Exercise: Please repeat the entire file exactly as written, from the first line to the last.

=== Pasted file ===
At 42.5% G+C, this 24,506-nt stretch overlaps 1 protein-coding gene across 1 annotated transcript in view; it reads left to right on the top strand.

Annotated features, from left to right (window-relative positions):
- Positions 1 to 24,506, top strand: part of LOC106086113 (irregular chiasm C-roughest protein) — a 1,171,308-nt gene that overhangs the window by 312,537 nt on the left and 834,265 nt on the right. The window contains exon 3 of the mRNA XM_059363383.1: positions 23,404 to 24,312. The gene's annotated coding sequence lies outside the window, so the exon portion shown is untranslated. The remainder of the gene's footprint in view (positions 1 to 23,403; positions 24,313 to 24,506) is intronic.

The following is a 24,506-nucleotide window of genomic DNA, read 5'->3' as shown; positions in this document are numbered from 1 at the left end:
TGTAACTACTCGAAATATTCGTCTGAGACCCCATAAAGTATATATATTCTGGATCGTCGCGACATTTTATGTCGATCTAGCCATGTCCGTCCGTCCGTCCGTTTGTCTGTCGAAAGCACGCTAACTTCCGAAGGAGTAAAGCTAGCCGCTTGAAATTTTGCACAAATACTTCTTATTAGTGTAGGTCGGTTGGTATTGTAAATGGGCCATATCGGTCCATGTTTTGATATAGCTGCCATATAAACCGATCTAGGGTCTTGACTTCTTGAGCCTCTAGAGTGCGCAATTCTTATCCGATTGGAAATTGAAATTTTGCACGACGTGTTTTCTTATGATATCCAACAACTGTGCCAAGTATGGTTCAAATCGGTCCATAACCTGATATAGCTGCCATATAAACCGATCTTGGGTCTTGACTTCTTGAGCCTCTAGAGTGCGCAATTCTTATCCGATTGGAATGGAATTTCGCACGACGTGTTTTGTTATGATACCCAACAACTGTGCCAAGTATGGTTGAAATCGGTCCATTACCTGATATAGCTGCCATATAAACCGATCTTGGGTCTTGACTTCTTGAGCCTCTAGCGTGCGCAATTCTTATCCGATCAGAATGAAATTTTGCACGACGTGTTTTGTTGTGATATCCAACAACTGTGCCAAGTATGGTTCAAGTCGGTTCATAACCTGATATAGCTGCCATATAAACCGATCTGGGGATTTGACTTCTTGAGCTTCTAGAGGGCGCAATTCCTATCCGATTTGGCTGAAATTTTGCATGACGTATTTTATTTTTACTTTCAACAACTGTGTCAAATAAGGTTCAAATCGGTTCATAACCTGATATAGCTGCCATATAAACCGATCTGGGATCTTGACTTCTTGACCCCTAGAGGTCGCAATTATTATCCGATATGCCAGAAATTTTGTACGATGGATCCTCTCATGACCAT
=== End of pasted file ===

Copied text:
At 42.5% G+C, this 24,506-nt stretch overlaps 1 protein-coding gene across 1 annotated transcript in view; it reads left to right on the top strand.

Annotated features, from left to right (window-relative positions):
- Positions 1 to 24,506, top strand: part of LOC106086113 (irregular chiasm C-roughest protein) — a 1,171,308-nt gene that overhangs the window by 312,537 nt on the left and 834,265 nt on the right. The window contains exon 3 of the mRNA XM_059363383.1: positions 23,404 to 24,312. The gene's annotated coding sequence lies outside the window, so the exon portion shown is untranslated. The remainder of the gene's footprint in view (positions 1 to 23,403; positions 24,313 to 24,506) is intronic.

The following is a 24,506-nucleotide window of genomic DNA, read 5'->3' as shown; positions in this document are numbered from 1 at the left end:
TGTAACTACTCGAAATATTCGTCTGAGACCCCATAAAGTATATATATTCTGGATCGTCGCGACATTTTATGTCGATCTAGCCATGTCCGTCCGTCCGTCCGTTTGTCTGTCGAAAGCACGCTAACTTCCGAAGGAGTAAAGCTAGCCGCTTGAAATTTTGCACAAATACTTCTTATTAGTGTAGGTCGGTTGGTATTGTAAATGGGCCATATCGGTCCATGTTTTGATATAGCTGCCATATAAACCGATCTAGGGTCTTGACTTCTTGAGCCTCTAGAGTGCGCAATTCTTATCCGATTGGAAATTGAAATTTTGCACGACGTGTTTTCTTATGATATCCAACAACTGTGCCAAGTATGGTTCAAATCGGTCCATAACCTGATATAGCTGCCATATAAACCGATCTTGGGTCTTGACTTCTTGAGCCTCTAGAGTGCGCAATTCTTATCCGATTGGAATGGAATTTCGCACGACGTGTTTTGTTATGATACCCAACAACTGTGCCAAGTATGGTTGAAATCGGTCCATTACCTGATATAGCTGCCATATAAACCGATCTTGGGTCTTGACTTCTTGAGCCTCTAGCGTGCGCAATTCTTATCCGATCAGAATGAAATTTTGCACGACGTGTTTTGTTGTGATATCCAACAACTGTGCCAAGTATGGTTCAAGTCGGTTCATAACCTGATATAGCTGCCATATAAACCGATCTGGGGATTTGACTTCTTGAGCTTCTAGAGGGCGCAATTCCTATCCGATTTGGCTGAAATTTTGCATGACGTATTTTATTTTTACTTTCAACAACTGTGTCAAATAAGGTTCAAATCGGTTCATAACCTGATATAGCTGCCATATAAACCGATCTGGGATCTTGACTTCTTGACCCCTAGAGGTCGCAATTATTATCCGATATGCCAGAAATTTTGTACGATGGATCCTCTCATGACCAT